IS THE EUROPEAN CREDIT MARKET STILL WORTH OVERWEIGHTING?
High rates, particularly real rates, are likely to bring back specific risks for both governments and companies.
This is starting to be priced in on equity markets and, to a lesser extent, bond markets. As we said last month, credit is becoming more expensive only gradually and the impact is unlikely to be felt for several more quarters. While this applies to all fixed-income asset classes, some companies are beginning to feel the pinch of monetary tightening before others. Hence, the importance of being selective in choosing investments.
YES FOR THE CARRY TRADE BUT KEEP AN EYE OUT ON SPECIFIC RISKS
We accordingly remain bullish on investment grade and high yield corporate bonds, while overweighting the most solid issuers. Hence, within high yield, for example, our preference will be for BB rated issuers. Within this selectiveness, high yield funds could perform relatively well. Even so, on a horizon of about six months, and in light of macroeconomic risks and current valuations, we are repositioning government bonds and investment grade and high yield corporate bonds at the same level. In the event of even a slight widening of spreads, interest-rate trends are likely to support longduration assets.
For the short term, the money market looks like the most attractive asset class from a risk/reward point of view, with rates close to 4%.
This is the level of the 10-year US yield reached in intraday trading on 23 October 2023.
|BOND INDICES WITH COUPONS REINVESTED||OCTOBER 2023||YTD|
|Bloomberg Barclays Euro Aggregate Corp||0.40%||2.94%|
|Bloomberg Barclays Pan European High Yield in euro||- 0.30%||6.44%|
Past performances are not a reliable indicator of future performances.
INVESTOR NERVOUSNESS HAS NOT ABATED SINCE LAST SUMMER
Co-CIO, Mutual Funds
OFI INVEST ASSET MANAGEMENT
The worsening of the geopolitical situation is not reason enough to explain the erratic behaviour of the financial markets since the end of summer. The equity markets have fallen almost worldwide, with the MSCI World down by more than 7% in the past two months. Japan alone has fared decently, compared to other markets, thanks to a monetary policy that remains ultraaccommodative.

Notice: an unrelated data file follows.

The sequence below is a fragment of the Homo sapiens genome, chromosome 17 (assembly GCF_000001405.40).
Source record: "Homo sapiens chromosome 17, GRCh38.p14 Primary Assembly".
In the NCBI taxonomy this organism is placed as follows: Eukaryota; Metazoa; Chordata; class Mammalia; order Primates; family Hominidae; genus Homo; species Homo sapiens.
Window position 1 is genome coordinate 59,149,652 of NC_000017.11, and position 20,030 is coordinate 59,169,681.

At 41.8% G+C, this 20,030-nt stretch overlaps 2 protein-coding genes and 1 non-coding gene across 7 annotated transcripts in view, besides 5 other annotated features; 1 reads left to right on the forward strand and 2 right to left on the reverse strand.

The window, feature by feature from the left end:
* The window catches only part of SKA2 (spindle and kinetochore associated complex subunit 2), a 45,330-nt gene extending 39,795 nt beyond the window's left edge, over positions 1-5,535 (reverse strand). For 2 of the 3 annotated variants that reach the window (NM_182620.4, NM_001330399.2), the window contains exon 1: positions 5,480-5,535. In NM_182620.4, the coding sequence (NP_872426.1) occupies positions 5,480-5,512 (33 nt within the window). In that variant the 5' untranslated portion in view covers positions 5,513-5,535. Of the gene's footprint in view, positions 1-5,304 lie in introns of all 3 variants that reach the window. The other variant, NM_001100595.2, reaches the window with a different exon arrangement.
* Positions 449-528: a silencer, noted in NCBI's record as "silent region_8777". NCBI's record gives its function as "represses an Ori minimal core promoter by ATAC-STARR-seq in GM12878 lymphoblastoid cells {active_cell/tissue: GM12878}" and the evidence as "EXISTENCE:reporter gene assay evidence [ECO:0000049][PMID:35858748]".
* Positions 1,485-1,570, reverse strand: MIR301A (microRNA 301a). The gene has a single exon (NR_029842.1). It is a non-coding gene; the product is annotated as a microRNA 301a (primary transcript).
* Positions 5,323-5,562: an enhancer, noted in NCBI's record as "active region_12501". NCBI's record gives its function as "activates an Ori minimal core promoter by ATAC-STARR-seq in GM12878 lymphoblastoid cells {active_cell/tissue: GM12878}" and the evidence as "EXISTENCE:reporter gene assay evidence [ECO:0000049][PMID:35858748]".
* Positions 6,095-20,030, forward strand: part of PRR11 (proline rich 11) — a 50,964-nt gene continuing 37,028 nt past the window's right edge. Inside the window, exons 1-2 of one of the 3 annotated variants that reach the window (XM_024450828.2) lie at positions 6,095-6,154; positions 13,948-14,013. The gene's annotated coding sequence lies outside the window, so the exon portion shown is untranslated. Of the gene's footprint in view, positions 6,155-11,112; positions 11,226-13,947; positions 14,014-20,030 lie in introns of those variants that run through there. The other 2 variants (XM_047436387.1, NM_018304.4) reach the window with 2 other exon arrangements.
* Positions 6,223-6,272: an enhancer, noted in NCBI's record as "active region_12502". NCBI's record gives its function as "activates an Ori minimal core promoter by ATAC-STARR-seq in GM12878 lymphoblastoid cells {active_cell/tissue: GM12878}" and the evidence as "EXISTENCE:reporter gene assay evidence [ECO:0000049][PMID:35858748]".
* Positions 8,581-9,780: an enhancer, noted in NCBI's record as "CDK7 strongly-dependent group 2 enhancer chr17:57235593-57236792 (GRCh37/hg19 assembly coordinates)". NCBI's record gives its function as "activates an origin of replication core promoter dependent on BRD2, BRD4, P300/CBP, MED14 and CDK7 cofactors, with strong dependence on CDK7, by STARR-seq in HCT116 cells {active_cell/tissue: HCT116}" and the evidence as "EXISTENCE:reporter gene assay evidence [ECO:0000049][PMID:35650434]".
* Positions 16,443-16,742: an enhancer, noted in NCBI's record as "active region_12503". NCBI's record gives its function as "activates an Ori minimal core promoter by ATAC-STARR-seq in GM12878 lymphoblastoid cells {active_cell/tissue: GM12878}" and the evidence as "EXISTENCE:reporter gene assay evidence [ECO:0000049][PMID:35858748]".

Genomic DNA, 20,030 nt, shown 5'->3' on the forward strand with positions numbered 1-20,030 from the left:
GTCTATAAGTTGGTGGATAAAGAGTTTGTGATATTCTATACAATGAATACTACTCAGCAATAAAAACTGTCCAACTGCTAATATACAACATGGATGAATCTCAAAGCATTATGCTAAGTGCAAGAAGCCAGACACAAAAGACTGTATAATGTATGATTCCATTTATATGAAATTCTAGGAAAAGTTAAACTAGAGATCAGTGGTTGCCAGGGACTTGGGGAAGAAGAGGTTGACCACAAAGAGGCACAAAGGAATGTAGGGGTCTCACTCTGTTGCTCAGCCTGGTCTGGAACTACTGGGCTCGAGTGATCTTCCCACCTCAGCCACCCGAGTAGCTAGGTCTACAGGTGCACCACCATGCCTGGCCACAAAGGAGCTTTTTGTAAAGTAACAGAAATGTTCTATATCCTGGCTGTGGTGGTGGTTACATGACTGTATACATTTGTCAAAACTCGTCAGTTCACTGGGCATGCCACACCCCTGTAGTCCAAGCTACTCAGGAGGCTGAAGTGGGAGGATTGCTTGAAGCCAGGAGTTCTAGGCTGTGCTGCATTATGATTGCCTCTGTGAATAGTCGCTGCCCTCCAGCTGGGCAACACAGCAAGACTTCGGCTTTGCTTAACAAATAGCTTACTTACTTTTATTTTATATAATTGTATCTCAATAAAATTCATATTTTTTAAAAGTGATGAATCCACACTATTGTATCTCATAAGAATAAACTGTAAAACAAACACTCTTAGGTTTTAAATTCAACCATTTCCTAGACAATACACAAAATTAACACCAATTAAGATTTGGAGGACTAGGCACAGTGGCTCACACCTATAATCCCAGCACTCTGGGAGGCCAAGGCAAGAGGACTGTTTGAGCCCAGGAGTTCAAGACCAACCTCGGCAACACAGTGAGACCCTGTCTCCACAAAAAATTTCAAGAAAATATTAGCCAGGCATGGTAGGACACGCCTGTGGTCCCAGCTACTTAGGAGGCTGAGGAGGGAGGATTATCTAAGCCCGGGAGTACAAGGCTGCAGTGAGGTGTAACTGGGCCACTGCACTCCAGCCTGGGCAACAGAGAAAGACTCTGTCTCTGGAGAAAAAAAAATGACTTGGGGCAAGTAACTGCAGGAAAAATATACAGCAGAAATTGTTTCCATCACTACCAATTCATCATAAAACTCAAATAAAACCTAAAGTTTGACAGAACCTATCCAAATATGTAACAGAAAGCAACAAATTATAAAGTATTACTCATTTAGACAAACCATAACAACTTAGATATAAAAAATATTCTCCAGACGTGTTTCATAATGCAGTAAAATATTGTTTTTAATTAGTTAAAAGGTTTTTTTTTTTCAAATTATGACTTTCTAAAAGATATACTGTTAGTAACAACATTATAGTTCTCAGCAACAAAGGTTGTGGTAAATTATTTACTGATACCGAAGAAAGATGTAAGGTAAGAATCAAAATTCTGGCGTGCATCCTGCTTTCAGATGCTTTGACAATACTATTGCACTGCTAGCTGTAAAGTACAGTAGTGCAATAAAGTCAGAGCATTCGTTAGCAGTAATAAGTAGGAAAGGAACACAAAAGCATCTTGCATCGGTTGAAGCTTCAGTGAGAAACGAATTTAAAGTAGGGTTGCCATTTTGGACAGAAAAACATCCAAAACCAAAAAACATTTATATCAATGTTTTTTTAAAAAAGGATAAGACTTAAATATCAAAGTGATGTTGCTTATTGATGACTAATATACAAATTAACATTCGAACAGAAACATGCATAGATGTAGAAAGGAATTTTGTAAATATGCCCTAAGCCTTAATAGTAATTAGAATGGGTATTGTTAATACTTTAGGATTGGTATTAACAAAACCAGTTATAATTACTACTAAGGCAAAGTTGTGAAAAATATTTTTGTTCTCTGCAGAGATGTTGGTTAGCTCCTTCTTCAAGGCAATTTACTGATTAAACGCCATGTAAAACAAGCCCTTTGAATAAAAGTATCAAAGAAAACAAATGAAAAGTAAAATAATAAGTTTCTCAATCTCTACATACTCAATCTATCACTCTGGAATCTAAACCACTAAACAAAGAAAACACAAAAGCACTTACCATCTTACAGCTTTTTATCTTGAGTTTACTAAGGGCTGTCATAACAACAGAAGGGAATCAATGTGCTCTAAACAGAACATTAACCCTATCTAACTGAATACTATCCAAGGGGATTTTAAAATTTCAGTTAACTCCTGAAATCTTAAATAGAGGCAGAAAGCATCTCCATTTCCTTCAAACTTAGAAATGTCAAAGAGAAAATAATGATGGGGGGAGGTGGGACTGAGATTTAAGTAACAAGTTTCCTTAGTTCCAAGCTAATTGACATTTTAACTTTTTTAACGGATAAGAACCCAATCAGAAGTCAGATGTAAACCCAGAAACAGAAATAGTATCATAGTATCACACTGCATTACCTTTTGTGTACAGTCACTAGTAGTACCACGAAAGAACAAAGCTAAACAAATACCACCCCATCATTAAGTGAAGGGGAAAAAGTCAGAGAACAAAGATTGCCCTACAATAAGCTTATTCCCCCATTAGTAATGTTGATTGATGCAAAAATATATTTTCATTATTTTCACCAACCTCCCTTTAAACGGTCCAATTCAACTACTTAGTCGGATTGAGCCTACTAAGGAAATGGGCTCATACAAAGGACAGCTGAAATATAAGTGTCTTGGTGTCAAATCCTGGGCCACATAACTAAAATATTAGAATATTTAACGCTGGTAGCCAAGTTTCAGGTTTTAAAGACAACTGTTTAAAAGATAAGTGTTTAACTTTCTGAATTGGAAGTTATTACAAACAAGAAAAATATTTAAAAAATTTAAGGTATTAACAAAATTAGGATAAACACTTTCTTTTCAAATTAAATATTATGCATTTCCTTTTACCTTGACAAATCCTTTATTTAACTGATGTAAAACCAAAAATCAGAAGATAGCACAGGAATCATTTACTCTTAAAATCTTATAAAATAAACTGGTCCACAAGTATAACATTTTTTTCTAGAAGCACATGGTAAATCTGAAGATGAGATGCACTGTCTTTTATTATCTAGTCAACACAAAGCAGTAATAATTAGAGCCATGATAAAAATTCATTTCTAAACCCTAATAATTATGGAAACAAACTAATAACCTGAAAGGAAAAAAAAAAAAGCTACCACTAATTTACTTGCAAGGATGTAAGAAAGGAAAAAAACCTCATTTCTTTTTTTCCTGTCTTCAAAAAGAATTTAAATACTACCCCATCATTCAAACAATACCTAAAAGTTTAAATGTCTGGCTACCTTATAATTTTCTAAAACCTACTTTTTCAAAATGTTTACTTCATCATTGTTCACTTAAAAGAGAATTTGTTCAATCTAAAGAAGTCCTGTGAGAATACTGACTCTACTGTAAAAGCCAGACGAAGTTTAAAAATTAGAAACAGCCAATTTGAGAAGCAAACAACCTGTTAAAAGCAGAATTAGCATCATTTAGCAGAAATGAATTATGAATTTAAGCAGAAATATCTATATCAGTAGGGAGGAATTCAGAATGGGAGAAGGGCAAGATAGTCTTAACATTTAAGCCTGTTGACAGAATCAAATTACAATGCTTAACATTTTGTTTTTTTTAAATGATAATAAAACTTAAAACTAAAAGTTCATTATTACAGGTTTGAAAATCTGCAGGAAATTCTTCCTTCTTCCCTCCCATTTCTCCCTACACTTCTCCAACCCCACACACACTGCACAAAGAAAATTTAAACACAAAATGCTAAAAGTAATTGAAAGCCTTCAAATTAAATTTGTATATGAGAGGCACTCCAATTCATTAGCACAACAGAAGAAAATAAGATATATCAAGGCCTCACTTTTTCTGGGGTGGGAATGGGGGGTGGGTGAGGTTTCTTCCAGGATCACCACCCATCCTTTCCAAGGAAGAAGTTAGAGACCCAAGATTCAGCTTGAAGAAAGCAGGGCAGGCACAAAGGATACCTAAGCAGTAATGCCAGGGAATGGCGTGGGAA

GEOPOLITICAL TENSIONS HAVE NOT RAISED RISK PREMIUMS
The geopolitical risk worsened further in October, and in the worst possible way. The conflict between Israel and Hamas has exacerbated the risk of an escalation throughout the Middle East, with possible repercussions on oil supplies and prices. We might have expected a surge in risk premiums, alongside a flight to safety. But nothing of the sort has taken place.
Equity market valuations, particularly in the US, remain at highs in comparison with real rates. And fixed-income markets did not at first offer investors a safe haven, as might have been expected. They even rose further, with the 10-year US rate even venturing above 5% for a few hours.
US HOUSEHOLD CONSUMPTION IS HOLDING UP WELL
Clearly, the US economy has been completely oblivious to all this background noise. GDP even surged in the third quarter (by 4.9%!), driven by household consumption, which remains robust, especially in services. But company restocking also appears to have played a significant role in this surge. This has also been corroborated by the earnings reports of several US companies, such as Caterpillar*, AGCO* and others, which have showed that end-demand may be less strong than expected. Moreover, third-quarter releases contained far fewer positive surprises than suggested by the upward revision in economic aggregates. Growth remains negative in volume terms, with price effects accounting for all organic growth on the quarter.
BUT BUSINESS LEADERS ARE MORE CAUTIOUS
Comments from business leaders also a little look more measured.